Advocacy groups and some Iowa lawmakers are challenging the Iowa Department of Transportation’s policy against issuing driver’s licenses or other identification cards to those granted Deferred Action for Childhood Arrivals status by the U.S. Citizenship and Immigration Services.
Nearly 5,000 young undocumented immigrants in Iowa have received temporary protection from deportation under an Obama administration policy announced last summer. People with “Deferred Action for Childhood Arrivals” status are under age 30, have lived in the U.S. for at least five years, were brought to this country illegally as children under age 16, “have no criminal history, graduated from a U.S. high school or served in the military.” The idea is to allow those immigrants to live and work or go to school without fear of deportation for at least two years. People with deferred status are not eligible for Medicaid or the Children’s Health Insurance Program but may have a Social Security number if they have permission to work in this country.
At least 17 states are issuing driver’s licenses to immigrants with deferred status, and many advocates for immigrants’ rights do not agree with the Iowa DOT’s interpretation of state law. Two Iowa House Republicans also faulted the policy at a hearing of the legislature’s Administrative Rules Review Committee earlier this month.
State Reps. Guy Vander Linden, R-Oskaloosa, and Dave Heaton, R-Mt. Pleasant, each questioned [Iowa Department of Transportation Director Paul] Trombino and disputed the department’s logic.
“Because they have been deferred, then these people are temporarily authorized to be here,” Heaton said. “And that being the case, I believe that these people should be open to receiving a driver’s license here in the state.”
Vander Linden, who initiated the committee’s discussion of the issue on Wednesday, said he believed the DOT should’ve enacted its policy through a formal rulemaking process and said denying immigrants the opportunity to drive prevented them from attending work or school and undermined public safety over all.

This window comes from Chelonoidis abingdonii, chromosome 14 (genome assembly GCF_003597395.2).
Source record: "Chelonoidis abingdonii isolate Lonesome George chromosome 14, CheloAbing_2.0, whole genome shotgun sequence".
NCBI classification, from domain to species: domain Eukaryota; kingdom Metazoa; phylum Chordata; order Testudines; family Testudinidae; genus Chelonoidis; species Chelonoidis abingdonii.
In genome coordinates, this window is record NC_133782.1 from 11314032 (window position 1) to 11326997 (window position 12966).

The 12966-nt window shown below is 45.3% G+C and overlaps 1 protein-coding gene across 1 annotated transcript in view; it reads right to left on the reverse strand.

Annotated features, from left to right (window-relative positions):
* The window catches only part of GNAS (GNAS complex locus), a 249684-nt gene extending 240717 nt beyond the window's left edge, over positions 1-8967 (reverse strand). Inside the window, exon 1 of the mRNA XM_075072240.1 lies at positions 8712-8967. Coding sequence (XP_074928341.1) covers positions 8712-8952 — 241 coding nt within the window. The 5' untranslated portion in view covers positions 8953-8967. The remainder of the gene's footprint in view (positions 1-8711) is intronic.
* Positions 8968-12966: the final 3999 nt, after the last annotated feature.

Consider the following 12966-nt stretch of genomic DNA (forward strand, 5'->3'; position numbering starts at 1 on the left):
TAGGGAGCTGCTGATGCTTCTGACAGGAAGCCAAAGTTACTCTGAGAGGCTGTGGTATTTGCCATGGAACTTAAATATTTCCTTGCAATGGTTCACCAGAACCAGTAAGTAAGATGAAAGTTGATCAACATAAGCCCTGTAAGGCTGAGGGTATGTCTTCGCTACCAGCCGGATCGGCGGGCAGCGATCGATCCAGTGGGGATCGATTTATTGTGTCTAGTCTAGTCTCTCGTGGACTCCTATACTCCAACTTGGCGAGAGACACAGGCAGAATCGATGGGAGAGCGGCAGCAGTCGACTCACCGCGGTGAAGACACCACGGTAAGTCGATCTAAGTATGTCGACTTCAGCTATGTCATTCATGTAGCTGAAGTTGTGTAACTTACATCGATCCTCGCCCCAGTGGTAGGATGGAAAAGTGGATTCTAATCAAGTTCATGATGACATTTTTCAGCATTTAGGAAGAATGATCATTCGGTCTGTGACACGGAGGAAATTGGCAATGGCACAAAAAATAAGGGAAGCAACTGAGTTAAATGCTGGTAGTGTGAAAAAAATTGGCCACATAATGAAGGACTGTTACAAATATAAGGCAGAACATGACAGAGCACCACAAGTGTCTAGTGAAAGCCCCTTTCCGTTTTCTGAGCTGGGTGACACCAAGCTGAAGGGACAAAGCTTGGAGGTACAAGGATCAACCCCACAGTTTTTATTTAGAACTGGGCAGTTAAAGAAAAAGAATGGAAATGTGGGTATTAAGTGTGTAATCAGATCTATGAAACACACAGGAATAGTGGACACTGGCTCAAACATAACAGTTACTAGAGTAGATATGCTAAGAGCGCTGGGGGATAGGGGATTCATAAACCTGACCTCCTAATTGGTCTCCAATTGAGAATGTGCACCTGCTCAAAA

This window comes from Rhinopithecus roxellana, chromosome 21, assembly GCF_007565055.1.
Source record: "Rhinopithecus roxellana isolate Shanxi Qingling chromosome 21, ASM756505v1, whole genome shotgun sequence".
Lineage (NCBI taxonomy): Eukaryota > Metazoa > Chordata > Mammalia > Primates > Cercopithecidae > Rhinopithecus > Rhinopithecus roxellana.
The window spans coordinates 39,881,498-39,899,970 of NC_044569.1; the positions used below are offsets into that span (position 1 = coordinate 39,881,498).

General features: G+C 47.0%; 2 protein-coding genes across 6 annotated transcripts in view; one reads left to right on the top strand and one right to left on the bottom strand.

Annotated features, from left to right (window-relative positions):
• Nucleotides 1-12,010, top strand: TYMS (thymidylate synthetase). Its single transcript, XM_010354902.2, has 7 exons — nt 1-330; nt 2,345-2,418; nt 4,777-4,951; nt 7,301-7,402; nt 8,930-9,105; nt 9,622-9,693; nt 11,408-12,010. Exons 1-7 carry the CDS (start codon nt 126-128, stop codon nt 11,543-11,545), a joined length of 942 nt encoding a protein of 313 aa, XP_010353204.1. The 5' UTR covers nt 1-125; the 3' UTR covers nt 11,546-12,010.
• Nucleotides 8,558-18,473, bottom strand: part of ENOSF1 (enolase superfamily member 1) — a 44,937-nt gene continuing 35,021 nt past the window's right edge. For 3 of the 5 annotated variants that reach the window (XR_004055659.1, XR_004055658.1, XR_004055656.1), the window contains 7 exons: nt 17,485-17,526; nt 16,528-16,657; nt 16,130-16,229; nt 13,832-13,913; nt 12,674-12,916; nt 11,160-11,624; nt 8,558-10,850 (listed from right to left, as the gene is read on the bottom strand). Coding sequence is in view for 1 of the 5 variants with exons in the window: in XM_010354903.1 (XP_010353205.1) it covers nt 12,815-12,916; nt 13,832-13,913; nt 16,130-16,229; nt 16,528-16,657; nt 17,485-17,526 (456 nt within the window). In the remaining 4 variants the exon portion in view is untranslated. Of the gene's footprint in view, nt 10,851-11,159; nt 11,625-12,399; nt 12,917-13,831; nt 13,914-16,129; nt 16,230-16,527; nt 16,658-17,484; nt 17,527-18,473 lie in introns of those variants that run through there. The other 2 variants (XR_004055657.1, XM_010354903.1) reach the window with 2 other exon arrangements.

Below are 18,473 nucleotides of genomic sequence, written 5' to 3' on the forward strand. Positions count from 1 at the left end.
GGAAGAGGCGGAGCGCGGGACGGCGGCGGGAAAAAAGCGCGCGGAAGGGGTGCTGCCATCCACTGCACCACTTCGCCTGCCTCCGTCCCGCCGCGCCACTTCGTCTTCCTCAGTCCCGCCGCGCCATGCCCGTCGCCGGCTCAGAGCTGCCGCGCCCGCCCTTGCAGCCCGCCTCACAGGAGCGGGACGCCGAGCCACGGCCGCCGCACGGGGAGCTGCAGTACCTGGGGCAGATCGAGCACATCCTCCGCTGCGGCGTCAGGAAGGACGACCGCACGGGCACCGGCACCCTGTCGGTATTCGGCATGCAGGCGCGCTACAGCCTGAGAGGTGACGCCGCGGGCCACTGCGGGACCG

“I sure don’t understand how that supports the DOT goal of improving safety across all transportation systems,” Vander Linden said of the license policy. “To me, this is the Department of Transportation getting into immigration policy, and I just don’t understand it.”
Iowa’s formal rulemaking process involves several levels of review and a public comment period.
Governor Terry Branstad’s legal counsel Brenna Findley argues that deferred status for immigrants is an “exercise in prosecutorial discretion” rather than legal permission to live and work in this country. The Branstad administration is unlikely to reconsider this policy without changes to state law.
At least two Iowa Democrats will sponsor bills to address this problem. State Senator Steve Sodders told me this week that he will introduce a bill in the upper chamber, while State Representative Mark Smith will introduce the same bill in the Iowa House. Sodders and Smith represent the Marshalltown area, which has a large population of Latino immigrants. Latino voters likely helped re-elect both legislators in 2012.